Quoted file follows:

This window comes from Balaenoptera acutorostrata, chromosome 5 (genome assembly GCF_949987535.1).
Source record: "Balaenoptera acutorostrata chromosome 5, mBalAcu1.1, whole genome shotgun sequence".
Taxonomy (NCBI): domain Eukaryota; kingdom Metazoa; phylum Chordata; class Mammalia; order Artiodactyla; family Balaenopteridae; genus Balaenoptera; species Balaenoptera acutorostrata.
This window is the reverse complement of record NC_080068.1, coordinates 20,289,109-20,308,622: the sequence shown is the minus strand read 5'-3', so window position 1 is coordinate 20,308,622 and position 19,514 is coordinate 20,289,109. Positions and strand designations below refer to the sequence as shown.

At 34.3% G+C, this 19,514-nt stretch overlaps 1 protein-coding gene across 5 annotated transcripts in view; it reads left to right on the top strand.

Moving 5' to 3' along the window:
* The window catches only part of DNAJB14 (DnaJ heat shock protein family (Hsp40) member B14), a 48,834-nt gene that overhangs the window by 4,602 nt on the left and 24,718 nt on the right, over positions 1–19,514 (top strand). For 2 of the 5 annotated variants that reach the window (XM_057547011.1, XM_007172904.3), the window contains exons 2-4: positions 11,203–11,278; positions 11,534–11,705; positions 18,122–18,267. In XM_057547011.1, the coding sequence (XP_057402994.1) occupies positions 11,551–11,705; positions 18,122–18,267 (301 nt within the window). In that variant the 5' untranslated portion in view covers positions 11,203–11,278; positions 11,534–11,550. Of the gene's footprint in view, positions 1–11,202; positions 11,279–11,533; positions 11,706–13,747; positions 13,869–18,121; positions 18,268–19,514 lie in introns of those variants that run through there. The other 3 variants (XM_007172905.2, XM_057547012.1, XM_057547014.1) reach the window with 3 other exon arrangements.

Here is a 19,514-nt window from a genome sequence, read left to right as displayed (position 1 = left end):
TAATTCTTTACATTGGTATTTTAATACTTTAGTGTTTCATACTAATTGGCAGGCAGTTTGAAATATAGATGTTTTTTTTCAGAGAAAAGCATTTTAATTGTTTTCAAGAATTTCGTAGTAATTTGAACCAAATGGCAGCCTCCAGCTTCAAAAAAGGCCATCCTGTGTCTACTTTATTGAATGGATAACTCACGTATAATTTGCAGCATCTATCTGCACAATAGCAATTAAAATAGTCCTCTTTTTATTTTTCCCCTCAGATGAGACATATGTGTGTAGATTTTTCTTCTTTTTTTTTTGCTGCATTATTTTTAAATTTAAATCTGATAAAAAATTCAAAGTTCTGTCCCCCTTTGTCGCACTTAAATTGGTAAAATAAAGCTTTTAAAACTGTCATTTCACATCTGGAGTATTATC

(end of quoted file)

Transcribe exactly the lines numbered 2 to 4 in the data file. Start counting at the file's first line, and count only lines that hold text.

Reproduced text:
Source record: "Balaenoptera acutorostrata chromosome 5, mBalAcu1.1, whole genome shotgun sequence".
Taxonomy (NCBI): domain Eukaryota; kingdom Metazoa; phylum Chordata; class Mammalia; order Artiodactyla; family Balaenopteridae; genus Balaenoptera; species Balaenoptera acutorostrata.
This window is the reverse complement of record NC_080068.1, coordinates 20,289,109-20,308,622: the sequence shown is the minus strand read 5'-3', so window position 1 is coordinate 20,308,622 and position 19,514 is coordinate 20,289,109. Positions and strand designations below refer to the sequence as shown.